Fight cavities and gum disease: Coconut oil pulling (gently swishing the oil in the mouth for 20 minutes and spitting it out three times per week) has been used for hundreds of years as a highly effective way to draw bacteria and other toxins that cause tooth decay and gum problems out of the mouth.

Osteoporosis prevention: Because coconut oil helps the body absorb calcium, your bones become much healthier.


Anti-aging: Coconut oil’s powerful antioxidants literally slow the aging process, mostly by helping the liver do its job and protecting it from stress.

Hair and skin: Applied directly, coconut oil can help you get rid of dandruff, and it’s also great for moisturizing and smoothing your skin.

The most natural way to get the health benefits of raw olive oil is by using it to make salad dressings. Coconut oil, on the other hand, can be used in some instances instead of dairy products. Try it in place of butter on your toast or in place of cream in your coffee. You can also just add a tablespoon or two to your favorite smoothie.

Also, both coconut and olive oils make great carrier oils for essential oil aromatherapy treatments, because they spread the essential oil over a larger surface and help it stay in contact with your skin longer.

Extra virgin coconut oil in frying pan

Extra-Virgin or Refined Coconut Oil?

You will find some people who argue in favor of using refined coconut oil for cooking because it has an even higher smoke point (450°F) and doesn’t have the strong coconut flavor or aroma. That is all true, but the refining process of bleaching it and deodorizing it also turns it into an unhealthy oil by destroying most of its antioxidants and even partially hydrogenating it (meaning it will include trans fats). Those aren’t trade-offs anyone should make just to get an extra 100 degrees of cooking temperature.

The only kind of coconut oil you should use is organic, cold-pressed, extra-virgin coconut oil. If you can’t easily verify that’s what it is, then it’s not good enough for you. And if you’re really concerned about the taste of coconut coming through in your scrambled eggs, then cook with grass-fed organic ghee (a particular kind of clarified butter).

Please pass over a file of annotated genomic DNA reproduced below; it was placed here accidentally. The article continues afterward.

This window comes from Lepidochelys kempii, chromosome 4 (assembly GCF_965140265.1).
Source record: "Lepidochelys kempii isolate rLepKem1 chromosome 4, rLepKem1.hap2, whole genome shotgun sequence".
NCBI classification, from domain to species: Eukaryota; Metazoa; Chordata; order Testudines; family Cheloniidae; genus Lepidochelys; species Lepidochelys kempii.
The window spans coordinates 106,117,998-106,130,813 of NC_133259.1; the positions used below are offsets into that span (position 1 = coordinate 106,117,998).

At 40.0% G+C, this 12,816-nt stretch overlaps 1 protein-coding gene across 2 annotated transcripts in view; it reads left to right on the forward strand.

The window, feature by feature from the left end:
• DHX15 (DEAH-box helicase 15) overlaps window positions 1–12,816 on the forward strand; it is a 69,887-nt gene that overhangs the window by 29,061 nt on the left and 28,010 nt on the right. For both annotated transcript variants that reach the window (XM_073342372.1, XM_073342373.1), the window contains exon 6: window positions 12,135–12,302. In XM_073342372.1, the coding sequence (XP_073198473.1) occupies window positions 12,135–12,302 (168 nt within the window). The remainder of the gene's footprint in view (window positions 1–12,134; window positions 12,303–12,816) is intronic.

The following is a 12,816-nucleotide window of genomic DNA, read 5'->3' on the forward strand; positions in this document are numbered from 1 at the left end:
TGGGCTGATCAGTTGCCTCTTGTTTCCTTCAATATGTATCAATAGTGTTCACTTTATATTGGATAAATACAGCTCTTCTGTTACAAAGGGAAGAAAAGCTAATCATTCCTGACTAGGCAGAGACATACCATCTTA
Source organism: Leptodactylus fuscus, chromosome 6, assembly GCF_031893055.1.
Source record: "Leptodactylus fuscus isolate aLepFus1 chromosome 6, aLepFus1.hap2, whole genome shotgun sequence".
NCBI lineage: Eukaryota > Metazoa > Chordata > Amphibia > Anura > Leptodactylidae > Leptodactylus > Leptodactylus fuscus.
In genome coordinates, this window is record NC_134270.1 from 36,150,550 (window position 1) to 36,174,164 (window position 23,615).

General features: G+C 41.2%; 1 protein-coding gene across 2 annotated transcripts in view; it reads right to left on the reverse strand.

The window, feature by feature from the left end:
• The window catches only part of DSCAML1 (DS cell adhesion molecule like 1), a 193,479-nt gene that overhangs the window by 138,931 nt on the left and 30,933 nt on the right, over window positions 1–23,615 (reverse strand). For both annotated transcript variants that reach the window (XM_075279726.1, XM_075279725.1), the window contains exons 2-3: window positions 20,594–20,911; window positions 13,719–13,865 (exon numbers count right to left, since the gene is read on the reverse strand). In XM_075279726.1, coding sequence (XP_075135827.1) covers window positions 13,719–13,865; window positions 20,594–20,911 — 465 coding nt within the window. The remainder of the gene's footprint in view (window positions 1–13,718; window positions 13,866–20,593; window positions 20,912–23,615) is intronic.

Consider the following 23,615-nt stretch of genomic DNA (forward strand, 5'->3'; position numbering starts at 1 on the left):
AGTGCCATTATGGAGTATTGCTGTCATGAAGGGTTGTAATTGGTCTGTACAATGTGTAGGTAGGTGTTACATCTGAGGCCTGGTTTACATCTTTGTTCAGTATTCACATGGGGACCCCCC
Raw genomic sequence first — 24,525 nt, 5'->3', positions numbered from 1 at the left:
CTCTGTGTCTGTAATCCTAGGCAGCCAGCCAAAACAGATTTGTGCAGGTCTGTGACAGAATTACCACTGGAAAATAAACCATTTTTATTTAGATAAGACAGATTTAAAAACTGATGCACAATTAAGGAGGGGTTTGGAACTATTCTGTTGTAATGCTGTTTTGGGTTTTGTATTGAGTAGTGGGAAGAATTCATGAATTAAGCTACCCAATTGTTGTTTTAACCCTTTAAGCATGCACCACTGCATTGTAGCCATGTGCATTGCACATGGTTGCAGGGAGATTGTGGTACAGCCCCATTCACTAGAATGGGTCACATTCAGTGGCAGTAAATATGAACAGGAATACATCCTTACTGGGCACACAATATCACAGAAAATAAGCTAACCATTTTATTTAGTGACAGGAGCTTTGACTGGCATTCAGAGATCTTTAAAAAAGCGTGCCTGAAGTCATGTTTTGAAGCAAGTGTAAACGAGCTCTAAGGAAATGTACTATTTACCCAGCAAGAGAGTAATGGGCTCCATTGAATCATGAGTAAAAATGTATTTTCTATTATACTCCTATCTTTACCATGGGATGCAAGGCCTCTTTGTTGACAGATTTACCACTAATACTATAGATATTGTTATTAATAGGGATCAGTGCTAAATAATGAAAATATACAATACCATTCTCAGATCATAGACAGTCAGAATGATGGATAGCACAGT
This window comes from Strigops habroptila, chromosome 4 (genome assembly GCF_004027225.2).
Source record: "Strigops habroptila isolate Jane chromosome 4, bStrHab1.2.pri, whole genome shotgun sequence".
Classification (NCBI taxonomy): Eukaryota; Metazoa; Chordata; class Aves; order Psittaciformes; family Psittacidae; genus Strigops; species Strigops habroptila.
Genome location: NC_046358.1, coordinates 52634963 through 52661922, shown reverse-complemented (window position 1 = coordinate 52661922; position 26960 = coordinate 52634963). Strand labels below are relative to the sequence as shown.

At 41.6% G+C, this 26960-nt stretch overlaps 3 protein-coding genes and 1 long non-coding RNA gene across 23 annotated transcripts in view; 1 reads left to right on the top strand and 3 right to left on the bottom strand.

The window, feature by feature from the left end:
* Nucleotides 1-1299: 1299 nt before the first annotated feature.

Presses for olives cold pressing

Is Your Olive Oil Even Real?

There are three kinds of olive oil but only one you should use. There’s regular or ordinary virgin olive oil, virgin olive oil, and extra-virgin olive oil. That last one, extra-virgin, is the only one you should use. It means it was cold-pressed from olives and did not use any kind of chemical or high-heat processing technique. It’s the only one that’s going to have the maximum nutrient content you want to get.


You have to be careful with olive oil, because there are many imposters on the shelves of your grocery store. Something like 70% of imported “extra-virgin” olive oils have been diluted with low-grade, unhealthy oils.

You also want it to be unfiltered. Avoid anything that says “light” or “extra-light” because it just means it has been more highly processed, which never makes any food better for you. It’s playing on the still widely held misconception that all fats are bad, which by now (if you’ve been reading articles on this site) you know is not true.

Finally, never buy olive oil that’s in a clear bottle, because sunlight can start decomposing it. Buy it in dark glass bottles and store it in a cool, dark place.


Extra-virgin olive oil and extra-virgin coconut oil are both best used raw. Olive oil makes a great base for salad dressings. Coconut oil can be applied directly to hair and skin, used for oil pulling, as butter for your toast, cream for your coffee, and added to smoothies.

When it comes down to high-temperature cooking, rather than going with unhealthy refined versions of either oil, the best option is to go with organic, grass-fed ghee.